The UK Government published yesterday its future partnership paper on cross-border civil judicial cooperation with the EU after Brexit. This legal framework will determine important matters such as which country’s courts will be competent to hear any civil, commercial or family disputes with a cross-border element, which country’s laws will govern the parties’ contractual and non-contractual obligations, recognition and enforcement of foreign court judgments, service of foreign court proceedings, and managing cross-border insolvencies, amongst others.
The current civil judicial cooperation framework is provided by a number of EU instruments, including the Brussels Recast Regulation, Rome I Regulation, Rome II Regulation, and Service Regulation. As we have discussed in previous posts (here, here, here and here), when the UK withdraws from the EU, it will no longer be a part of that EU regime. The UK and EU will need to agree a new framework; ideally one that provides an equivalent ease of use and level of certainty for individuals and businesses engaged in cross-border transactions.
In its paper, the UK stated that it will seek to agree new close and comprehensive arrangements for civil judicial cooperation with the EU, on a reciprocal basis, and which “mirror closely the current EU system”. The UK said that the new framework should include clear rules governing: which country’s courts hold responsibility for resolving disputes; the enforcement of the resulting judgment in other countries; and the approach to managing insolvency in cross-border situations. There also should be common rules that respect contractual court jurisdiction agreements and minimise the potential for delaying tactics. This no doubt refers to the so-called “Italian torpedo” where parties abused the lis pendens rule in the original Brussels Regulation (i.e. the EU court first seised of a dispute should determine whether or not it has jurisdiction) and commenced proceedings before notoriously slow courts in breach of contractual jurisdiction clauses. The Brussels Recast Regulation sought to rectify this problem by making the lis pendens rule subject to any exclusive jurisdiction agreement.
The UK stated that it intends to incorporate into domestic law the EU’s Rome I and Rome II Regulations which deal with choice of contractual and non-contractual governing law. As explained in our prior post (here), incorporating EU laws into UK domestic law would mean that the corpus of EU law will be ‘frozen’ on Brexit and then evolve in accordance with UK legislation and case law, so they may gradually diverge from EU law. The UK has restated that leaving the EU will bring an end to the direct jurisdiction of the Court of Justice of the European Union (CJEU) in the UK, however, “where appropriate” an agreement on future civil jurisdiction cooperation should “[take] into account regional legal arrangements, including the fact that the CJEU will remain the ultimate arbiter of EU law within the EU”. We expect this statement will be expanded upon in the UK’s paper on its future relationship with the CJEU, due to be published today.
In addition, the UK intends to seek to continue to participate in the Lugano Convention (closely related to the Brussels Regulation but without the improvements made in the Recast regulation) and the Hague Conventions to which the UK is already a party or which it currently participates in by virtue of its EU membership. These address, amongst other things, choice of jurisdiction, choice of court agreements and recognition and enforcement of civil judgments.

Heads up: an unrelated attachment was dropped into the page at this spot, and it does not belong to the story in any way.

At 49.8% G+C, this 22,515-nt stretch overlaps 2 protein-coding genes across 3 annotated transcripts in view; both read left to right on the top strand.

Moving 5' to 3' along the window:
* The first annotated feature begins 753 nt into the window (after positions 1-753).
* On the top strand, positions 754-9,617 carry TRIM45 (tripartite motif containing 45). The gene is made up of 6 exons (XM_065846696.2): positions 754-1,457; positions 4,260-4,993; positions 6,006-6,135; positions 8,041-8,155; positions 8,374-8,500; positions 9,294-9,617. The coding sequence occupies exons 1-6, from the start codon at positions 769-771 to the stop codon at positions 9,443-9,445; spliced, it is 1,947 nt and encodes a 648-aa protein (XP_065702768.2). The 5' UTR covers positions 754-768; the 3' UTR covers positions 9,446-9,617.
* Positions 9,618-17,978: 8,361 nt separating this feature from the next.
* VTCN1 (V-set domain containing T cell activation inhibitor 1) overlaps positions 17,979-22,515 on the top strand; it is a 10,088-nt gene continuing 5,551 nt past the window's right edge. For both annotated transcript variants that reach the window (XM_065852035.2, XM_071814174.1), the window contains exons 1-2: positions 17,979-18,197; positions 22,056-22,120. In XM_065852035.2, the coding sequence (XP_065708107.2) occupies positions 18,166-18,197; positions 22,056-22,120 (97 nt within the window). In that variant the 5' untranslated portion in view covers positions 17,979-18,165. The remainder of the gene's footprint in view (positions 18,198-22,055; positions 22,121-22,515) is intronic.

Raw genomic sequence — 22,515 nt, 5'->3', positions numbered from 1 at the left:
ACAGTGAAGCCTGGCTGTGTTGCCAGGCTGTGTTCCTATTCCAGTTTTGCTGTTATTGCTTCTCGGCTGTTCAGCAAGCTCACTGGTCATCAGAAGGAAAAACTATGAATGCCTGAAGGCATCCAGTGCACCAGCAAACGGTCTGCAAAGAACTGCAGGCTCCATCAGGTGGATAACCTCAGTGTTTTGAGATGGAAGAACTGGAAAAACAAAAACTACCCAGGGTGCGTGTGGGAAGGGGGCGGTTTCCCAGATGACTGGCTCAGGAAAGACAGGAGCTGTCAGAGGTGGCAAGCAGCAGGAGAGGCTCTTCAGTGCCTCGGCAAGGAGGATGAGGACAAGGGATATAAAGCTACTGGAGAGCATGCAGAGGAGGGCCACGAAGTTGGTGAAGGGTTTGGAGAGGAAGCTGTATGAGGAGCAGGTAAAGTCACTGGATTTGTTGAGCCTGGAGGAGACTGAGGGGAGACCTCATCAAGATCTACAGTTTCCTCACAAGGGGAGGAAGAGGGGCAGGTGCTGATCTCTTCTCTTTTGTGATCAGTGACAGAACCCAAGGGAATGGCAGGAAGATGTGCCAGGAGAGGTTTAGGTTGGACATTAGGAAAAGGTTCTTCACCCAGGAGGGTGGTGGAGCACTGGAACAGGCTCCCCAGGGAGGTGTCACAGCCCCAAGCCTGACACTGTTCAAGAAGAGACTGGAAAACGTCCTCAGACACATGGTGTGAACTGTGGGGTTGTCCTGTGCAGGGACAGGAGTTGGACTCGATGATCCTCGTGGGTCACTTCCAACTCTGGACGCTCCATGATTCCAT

Consumer and family disputes also received a mentioned. The UK wants consumers to have the right to bring claims in their own country’s courts regardless of where the supplier is based and for resulting judgments to be enforceable, and for families to be able to resolve disputes in a clear, predictable way, without delay.
In an annex to its position paper, the UK set out its response to the EU’s position on civil judicial co-operation in the context of a separation. The UK and the EU seem largely in agreement over the general principles that should govern the winding down of their existing relationship in the event that no agreement on a future relationship can be reached.
The UK set out the following general approach:
- existing EU rules governing the applicable law for contractual and non-contractual obligations should continue to apply to contracts concluded before the withdrawal date, and in respect of non-contractual liability, to events giving rise to damage with occur before the withdrawal date.
- existing EU rules governing court jurisdiction should continue to apply to all legal proceedings instituted before withdrawal date.
- where a choice of court has been made prior to withdrawal date the existing EU rules should continue to apply to establishment of jurisdiction, and recognition and enforcement of any resulting judicial decision, where a dispute arises to which such a choice applies, whether before or after withdrawal date.
- existing EU rules governing recognition and enforcement of judicial decisions should continue to apply to judicial decisions given before the withdrawal date, and to judicial decisions given after the withdrawal date in proceedings which were instituted before that date.
- judicial cooperation procedures and requests for information within the European Judicial Network in civil and commercial matters which are pending on the date of withdrawal should continue to be governed by the existing EU rules. The UK agrees that there is a need to identify the appropriate procedural stage that has to have been reached for the procedure to continue in accordance with those rules.